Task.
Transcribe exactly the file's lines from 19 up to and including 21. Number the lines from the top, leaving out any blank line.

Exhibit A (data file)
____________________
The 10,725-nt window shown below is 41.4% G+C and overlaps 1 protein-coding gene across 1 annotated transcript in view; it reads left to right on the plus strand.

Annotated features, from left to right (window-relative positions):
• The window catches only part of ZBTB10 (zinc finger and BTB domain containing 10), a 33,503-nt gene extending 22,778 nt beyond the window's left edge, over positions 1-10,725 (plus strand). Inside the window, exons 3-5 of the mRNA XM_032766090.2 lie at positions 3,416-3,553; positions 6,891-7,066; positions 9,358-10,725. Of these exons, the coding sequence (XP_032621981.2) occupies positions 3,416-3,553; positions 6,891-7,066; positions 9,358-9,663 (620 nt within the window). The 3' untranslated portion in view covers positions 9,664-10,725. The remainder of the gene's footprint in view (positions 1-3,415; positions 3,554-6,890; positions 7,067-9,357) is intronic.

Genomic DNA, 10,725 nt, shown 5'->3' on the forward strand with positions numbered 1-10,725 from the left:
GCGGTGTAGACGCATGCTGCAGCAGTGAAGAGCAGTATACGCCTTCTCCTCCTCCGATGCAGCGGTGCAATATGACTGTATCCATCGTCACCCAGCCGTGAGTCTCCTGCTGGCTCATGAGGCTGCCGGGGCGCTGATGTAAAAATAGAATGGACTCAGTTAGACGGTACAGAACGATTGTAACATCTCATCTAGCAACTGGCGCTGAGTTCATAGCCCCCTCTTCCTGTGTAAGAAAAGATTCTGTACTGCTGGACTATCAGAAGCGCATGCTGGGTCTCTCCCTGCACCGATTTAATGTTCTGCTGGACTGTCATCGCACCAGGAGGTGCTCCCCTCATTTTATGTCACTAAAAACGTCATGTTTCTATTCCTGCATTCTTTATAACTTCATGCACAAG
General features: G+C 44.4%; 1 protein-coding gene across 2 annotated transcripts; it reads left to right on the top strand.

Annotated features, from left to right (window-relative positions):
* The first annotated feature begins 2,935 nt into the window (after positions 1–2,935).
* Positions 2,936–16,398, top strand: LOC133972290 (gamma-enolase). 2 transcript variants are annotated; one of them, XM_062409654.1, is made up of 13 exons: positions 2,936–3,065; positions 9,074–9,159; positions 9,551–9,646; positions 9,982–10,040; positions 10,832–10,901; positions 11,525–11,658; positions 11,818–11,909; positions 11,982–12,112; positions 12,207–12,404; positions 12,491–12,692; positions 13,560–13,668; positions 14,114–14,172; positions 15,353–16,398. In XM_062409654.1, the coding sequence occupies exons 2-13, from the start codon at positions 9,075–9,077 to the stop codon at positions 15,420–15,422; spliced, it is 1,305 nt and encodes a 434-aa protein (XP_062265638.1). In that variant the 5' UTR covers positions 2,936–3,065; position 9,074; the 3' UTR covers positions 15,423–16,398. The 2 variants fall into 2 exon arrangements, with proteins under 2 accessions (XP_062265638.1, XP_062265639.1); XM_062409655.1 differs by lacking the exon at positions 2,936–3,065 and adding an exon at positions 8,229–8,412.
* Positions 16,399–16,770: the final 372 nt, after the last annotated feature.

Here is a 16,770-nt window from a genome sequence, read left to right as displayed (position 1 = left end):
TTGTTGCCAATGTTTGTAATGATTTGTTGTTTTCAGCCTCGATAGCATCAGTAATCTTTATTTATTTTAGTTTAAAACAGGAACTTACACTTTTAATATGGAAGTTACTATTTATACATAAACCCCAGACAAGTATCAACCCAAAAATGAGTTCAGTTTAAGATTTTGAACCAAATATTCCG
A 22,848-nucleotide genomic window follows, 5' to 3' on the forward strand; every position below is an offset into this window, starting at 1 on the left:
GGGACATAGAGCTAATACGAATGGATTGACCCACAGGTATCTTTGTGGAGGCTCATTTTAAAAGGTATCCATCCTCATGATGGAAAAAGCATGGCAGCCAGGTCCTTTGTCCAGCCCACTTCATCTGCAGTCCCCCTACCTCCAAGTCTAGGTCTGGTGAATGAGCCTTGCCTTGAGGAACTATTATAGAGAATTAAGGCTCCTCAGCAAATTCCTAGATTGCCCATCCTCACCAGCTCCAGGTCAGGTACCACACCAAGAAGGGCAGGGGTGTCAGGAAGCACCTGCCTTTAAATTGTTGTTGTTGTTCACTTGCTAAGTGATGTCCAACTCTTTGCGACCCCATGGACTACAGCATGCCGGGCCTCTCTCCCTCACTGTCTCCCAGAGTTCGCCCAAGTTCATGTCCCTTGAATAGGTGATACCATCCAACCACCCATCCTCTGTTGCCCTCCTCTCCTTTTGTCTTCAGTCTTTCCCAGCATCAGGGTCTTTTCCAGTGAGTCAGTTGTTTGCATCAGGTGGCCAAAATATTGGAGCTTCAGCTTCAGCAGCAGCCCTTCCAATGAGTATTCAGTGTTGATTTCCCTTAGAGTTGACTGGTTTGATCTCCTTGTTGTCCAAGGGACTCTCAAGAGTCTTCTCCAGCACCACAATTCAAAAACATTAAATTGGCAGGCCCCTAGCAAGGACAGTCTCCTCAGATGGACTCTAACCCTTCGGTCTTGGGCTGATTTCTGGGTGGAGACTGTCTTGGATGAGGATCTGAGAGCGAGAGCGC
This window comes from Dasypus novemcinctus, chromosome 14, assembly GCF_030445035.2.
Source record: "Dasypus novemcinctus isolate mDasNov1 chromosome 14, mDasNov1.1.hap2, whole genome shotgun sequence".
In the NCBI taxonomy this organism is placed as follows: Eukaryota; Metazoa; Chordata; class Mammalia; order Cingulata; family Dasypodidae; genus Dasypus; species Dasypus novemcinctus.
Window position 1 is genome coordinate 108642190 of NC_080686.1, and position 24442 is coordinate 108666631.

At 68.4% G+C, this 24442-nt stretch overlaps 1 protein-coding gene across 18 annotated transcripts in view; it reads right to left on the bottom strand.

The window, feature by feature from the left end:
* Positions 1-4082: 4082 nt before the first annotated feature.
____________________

At 68.4% G+C, this 24442-nt stretch overlaps 1 protein-coding gene across 18 annotated transcripts in view; it reads right to left on the bottom strand.

The window, feature by feature from the left end:
* Positions 1-4082: 4082 nt before the first annotated feature.